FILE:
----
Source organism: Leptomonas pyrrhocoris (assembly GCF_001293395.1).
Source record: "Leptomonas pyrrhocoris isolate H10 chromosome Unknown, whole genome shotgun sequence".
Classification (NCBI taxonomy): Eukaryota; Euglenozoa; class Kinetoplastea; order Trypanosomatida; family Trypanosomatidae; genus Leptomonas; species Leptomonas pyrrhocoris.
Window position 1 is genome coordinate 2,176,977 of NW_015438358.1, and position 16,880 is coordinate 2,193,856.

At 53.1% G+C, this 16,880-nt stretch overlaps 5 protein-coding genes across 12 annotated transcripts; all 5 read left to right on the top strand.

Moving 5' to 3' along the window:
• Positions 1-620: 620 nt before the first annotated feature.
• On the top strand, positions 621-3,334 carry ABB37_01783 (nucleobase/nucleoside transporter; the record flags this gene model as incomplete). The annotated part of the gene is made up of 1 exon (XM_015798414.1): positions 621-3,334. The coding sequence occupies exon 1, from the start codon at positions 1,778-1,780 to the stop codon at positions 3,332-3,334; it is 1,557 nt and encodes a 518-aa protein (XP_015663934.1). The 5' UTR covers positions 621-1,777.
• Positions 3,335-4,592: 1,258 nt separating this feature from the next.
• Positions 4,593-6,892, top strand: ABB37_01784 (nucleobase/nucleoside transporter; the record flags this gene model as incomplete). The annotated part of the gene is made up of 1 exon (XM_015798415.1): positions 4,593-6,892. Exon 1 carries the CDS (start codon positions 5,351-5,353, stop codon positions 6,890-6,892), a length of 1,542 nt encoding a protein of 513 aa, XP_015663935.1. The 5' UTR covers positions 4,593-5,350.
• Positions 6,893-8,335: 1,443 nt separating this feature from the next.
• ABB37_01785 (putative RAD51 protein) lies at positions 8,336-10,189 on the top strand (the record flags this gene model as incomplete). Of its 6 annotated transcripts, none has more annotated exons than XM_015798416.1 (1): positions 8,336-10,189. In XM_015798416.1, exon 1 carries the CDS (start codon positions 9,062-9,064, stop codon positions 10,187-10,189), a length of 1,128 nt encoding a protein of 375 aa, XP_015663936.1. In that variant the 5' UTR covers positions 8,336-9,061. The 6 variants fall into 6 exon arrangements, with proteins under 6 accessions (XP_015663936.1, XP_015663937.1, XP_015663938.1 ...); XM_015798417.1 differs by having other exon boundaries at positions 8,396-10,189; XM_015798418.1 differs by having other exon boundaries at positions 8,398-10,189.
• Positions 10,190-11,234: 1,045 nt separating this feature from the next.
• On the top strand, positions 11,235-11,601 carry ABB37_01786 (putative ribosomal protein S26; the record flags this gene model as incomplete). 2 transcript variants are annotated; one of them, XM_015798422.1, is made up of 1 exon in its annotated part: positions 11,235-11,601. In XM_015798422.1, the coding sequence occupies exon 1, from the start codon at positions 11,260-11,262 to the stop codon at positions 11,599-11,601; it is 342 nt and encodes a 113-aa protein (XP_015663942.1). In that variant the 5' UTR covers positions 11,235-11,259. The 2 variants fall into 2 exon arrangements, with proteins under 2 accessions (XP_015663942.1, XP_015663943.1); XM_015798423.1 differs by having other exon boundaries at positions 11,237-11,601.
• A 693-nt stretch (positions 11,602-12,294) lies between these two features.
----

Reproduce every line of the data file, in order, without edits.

Source organism: Leptomonas pyrrhocoris (assembly GCF_001293395.1).
Source record: "Leptomonas pyrrhocoris isolate H10 chromosome Unknown, whole genome shotgun sequence".
Classification (NCBI taxonomy): Eukaryota; Euglenozoa; class Kinetoplastea; order Trypanosomatida; family Trypanosomatidae; genus Leptomonas; species Leptomonas pyrrhocoris.
Window position 1 is genome coordinate 2,176,977 of NW_015438358.1, and position 16,880 is coordinate 2,193,856.

At 53.1% G+C, this 16,880-nt stretch overlaps 5 protein-coding genes across 12 annotated transcripts; all 5 read left to right on the top strand.

Moving 5' to 3' along the window:
• Positions 1-620: 620 nt before the first annotated feature.
• On the top strand, positions 621-3,334 carry ABB37_01783 (nucleobase/nucleoside transporter; the record flags this gene model as incomplete). The annotated part of the gene is made up of 1 exon (XM_015798414.1): positions 621-3,334. The coding sequence occupies exon 1, from the start codon at positions 1,778-1,780 to the stop codon at positions 3,332-3,334; it is 1,557 nt and encodes a 518-aa protein (XP_015663934.1). The 5' UTR covers positions 621-1,777.
• Positions 3,335-4,592: 1,258 nt separating this feature from the next.
• Positions 4,593-6,892, top strand: ABB37_01784 (nucleobase/nucleoside transporter; the record flags this gene model as incomplete). The annotated part of the gene is made up of 1 exon (XM_015798415.1): positions 4,593-6,892. Exon 1 carries the CDS (start codon positions 5,351-5,353, stop codon positions 6,890-6,892), a length of 1,542 nt encoding a protein of 513 aa, XP_015663935.1. The 5' UTR covers positions 4,593-5,350.
• Positions 6,893-8,335: 1,443 nt separating this feature from the next.
• ABB37_01785 (putative RAD51 protein) lies at positions 8,336-10,189 on the top strand (the record flags this gene model as incomplete). Of its 6 annotated transcripts, none has more annotated exons than XM_015798416.1 (1): positions 8,336-10,189. In XM_015798416.1, exon 1 carries the CDS (start codon positions 9,062-9,064, stop codon positions 10,187-10,189), a length of 1,128 nt encoding a protein of 375 aa, XP_015663936.1. In that variant the 5' UTR covers positions 8,336-9,061. The 6 variants fall into 6 exon arrangements, with proteins under 6 accessions (XP_015663936.1, XP_015663937.1, XP_015663938.1 ...); XM_015798417.1 differs by having other exon boundaries at positions 8,396-10,189; XM_015798418.1 differs by having other exon boundaries at positions 8,398-10,189.
• Positions 10,190-11,234: 1,045 nt separating this feature from the next.
• On the top strand, positions 11,235-11,601 carry ABB37_01786 (putative ribosomal protein S26; the record flags this gene model as incomplete). 2 transcript variants are annotated; one of them, XM_015798422.1, is made up of 1 exon in its annotated part: positions 11,235-11,601. In XM_015798422.1, the coding sequence occupies exon 1, from the start codon at positions 11,260-11,262 to the stop codon at positions 11,599-11,601; it is 342 nt and encodes a 113-aa protein (XP_015663942.1). In that variant the 5' UTR covers positions 11,235-11,259. The 2 variants fall into 2 exon arrangements, with proteins under 2 accessions (XP_015663942.1, XP_015663943.1); XM_015798423.1 differs by having other exon boundaries at positions 11,237-11,601.
• A 693-nt stretch (positions 11,602-12,294) lies between these two features.